Thursday, April 22, 2010

Ears Matter ... in pet portraiture

"Mac" from Australia ( see all proofs)
© rebecca collins / artpaw.com

A lot of pet portrait artists will tell you that the eyes are all important because they contain the soul of an animal. This is very true and yet it is important to remember that while the eyes may hold the soul ... the ears often contain the joy. The only thing that expresses more about mood and attitude than a wagging tail is the way a pup's ears are showing. I love perky ears and when I do not have them in an original photograph I will try to create them. Scroll down and check out the original image below and you will see that Mac's ear to our right was a little flat. Many digital service providers that offer pet portrait services have a routine of erasing the background and then slamming on the filters, never pausing to really see the image in front of them. Even traditional painters can fall into a trap of interpreting the original photograph way too literally, not pausing to ask themselves what could be better here, what is distracting and what could be better? In Mac's case I found he had too much collar flap and not enough ear. I don't mean to pick on other artists, in fact sometimes I fail to catch these sort of things too, in a pet portrait project I did last week Lady's ear to our right was folded a little strange and I am going to go back in and fix that.  Anyway ... the point of today's post : "Ears Matter,"  and never allow yourself to be limited by the original photograph of your subject.  A landscape artist painting a lovely lake would not hesitate to throw in a sailboat even if he has to create it from scratch based on his own knowledge of what a boat looks like.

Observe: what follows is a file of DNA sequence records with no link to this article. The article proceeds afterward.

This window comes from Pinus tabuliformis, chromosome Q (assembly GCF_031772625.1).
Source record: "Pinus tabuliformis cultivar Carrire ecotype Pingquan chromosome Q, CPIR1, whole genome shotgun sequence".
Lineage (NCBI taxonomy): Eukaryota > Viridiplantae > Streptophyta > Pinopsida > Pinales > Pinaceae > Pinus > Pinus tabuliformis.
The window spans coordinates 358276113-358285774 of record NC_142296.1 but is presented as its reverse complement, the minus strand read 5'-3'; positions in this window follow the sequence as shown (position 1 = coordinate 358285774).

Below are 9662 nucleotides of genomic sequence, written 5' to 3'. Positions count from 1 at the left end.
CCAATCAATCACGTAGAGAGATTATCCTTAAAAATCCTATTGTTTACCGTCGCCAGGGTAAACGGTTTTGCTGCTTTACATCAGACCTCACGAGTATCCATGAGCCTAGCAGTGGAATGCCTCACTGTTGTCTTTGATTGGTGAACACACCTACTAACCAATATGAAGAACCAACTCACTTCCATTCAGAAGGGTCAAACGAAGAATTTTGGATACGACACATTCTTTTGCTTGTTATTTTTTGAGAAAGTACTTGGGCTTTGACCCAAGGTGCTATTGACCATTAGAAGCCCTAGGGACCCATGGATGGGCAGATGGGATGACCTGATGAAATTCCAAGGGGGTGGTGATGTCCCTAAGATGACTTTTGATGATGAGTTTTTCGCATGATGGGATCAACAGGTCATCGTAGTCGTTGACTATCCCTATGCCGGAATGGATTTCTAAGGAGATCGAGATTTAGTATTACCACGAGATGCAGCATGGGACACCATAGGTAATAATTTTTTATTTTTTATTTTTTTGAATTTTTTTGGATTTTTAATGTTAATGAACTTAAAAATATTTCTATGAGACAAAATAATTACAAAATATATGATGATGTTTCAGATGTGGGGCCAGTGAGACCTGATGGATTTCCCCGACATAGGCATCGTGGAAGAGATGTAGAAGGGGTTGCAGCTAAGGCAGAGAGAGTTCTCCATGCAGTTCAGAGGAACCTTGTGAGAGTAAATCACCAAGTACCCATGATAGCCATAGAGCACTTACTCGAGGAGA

© rebecca collins/ artpaw.com

How Did I Make  A New Ear?
I borrowed our ear to the left by selecting it and making a duplicate layer with just the ear. I flipped it horizontally so it was facing the right way, cloned over a dark freckle and then used the warp tool to change the shape slightly. That last step of warping the new ear is very important, nobody is perfectly symmetrical and depending on angle and the tilt of the head the ears will be different sizes naturally. Just slapping on an identical ear would not have looked very natural, it had to be reshaped and fine tuned.

5 comments:

Bark Off said...

Wow very good. Quick question on your dog art. Did you draw it on the photo or is it from scratch. Sorry if i asked a wrong question but I have to tell you the art is stunning. Great work!!

Rebecca Collins said...

Bark Off- The work is digital and I use both the smudge tool, the paint tool and my wacom tablet to create these. They are created on layers above the original photographic layer, so in a sense I am painting on the photo. I also use a variety filters set to various opacities ... I try hard to avoid a filtered look.... because there is enough of that type of work out there. The wacom tablet is pressure sensitive so 10 different artists could do the exact same steps and achieve 10 very different results.

AutumnLeaves said...

Well, he is surely fabulous and he looks much more alert with the ear change. Thanks for the explanation in your answer to BarkOff.

cbmosaics said...

Changing his ear has made him look happier, and as AL said, alert. Nice job! :)

Rebecca Collins said...

Thanks Sherry ...thanks Christine. I am always amazed at what a difference perky ears make. This was a great high resolution image, and a cute shot, even great photos can be enhanced and made even better.